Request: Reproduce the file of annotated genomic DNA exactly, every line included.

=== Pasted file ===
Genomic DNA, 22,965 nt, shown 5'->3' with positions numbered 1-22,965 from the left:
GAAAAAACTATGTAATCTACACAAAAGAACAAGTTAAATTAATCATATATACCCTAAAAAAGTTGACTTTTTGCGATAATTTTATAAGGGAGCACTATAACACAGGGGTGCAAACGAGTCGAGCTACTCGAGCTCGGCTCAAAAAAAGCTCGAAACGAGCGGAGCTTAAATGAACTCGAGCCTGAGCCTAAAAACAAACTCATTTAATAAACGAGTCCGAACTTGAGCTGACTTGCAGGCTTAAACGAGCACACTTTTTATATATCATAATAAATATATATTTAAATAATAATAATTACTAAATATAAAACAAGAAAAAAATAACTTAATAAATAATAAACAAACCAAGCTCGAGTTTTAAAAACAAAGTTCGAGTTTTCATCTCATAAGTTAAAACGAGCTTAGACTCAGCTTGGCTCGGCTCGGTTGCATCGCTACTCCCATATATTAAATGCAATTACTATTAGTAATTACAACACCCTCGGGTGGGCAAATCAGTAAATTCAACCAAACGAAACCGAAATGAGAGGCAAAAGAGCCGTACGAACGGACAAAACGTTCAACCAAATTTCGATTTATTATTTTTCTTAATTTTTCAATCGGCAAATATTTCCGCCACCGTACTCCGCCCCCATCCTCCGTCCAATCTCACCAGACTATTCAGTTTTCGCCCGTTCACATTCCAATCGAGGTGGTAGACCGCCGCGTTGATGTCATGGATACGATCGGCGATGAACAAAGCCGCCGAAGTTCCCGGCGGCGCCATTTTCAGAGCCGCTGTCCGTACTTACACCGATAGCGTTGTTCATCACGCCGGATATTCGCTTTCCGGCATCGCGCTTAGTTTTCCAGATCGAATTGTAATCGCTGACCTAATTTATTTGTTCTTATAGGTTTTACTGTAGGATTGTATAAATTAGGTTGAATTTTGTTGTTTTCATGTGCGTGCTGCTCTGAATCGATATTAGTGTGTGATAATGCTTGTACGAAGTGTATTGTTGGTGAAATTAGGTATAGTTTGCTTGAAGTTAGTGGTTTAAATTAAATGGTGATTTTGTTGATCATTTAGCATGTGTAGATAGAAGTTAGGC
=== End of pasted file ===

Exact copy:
Genomic DNA, 22,965 nt, shown 5'->3' with positions numbered 1-22,965 from the left:
GAAAAAACTATGTAATCTACACAAAAGAACAAGTTAAATTAATCATATATACCCTAAAAAAGTTGACTTTTTGCGATAATTTTATAAGGGAGCACTATAACACAGGGGTGCAAACGAGTCGAGCTACTCGAGCTCGGCTCAAAAAAAGCTCGAAACGAGCGGAGCTTAAATGAACTCGAGCCTGAGCCTAAAAACAAACTCATTTAATAAACGAGTCCGAACTTGAGCTGACTTGCAGGCTTAAACGAGCACACTTTTTATATATCATAATAAATATATATTTAAATAATAATAATTACTAAATATAAAACAAGAAAAAAATAACTTAATAAATAATAAACAAACCAAGCTCGAGTTTTAAAAACAAAGTTCGAGTTTTCATCTCATAAGTTAAAACGAGCTTAGACTCAGCTTGGCTCGGCTCGGTTGCATCGCTACTCCCATATATTAAATGCAATTACTATTAGTAATTACAACACCCTCGGGTGGGCAAATCAGTAAATTCAACCAAACGAAACCGAAATGAGAGGCAAAAGAGCCGTACGAACGGACAAAACGTTCAACCAAATTTCGATTTATTATTTTTCTTAATTTTTCAATCGGCAAATATTTCCGCCACCGTACTCCGCCCCCATCCTCCGTCCAATCTCACCAGACTATTCAGTTTTCGCCCGTTCACATTCCAATCGAGGTGGTAGACCGCCGCGTTGATGTCATGGATACGATCGGCGATGAACAAAGCCGCCGAAGTTCCCGGCGGCGCCATTTTCAGAGCCGCTGTCCGTACTTACACCGATAGCGTTGTTCATCACGCCGGATATTCGCTTTCCGGCATCGCGCTTAGTTTTCCAGATCGAATTGTAATCGCTGACCTAATTTATTTGTTCTTATAGGTTTTACTGTAGGATTGTATAAATTAGGTTGAATTTTGTTGTTTTCATGTGCGTGCTGCTCTGAATCGATATTAGTGTGTGATAATGCTTGTACGAAGTGTATTGTTGGTGAAATTAGGTATAGTTTGCTTGAAGTTAGTGGTTTAAATTAAATGGTGATTTTGTTGATCATTTAGCATGTGTAGATAGAAGTTAGGC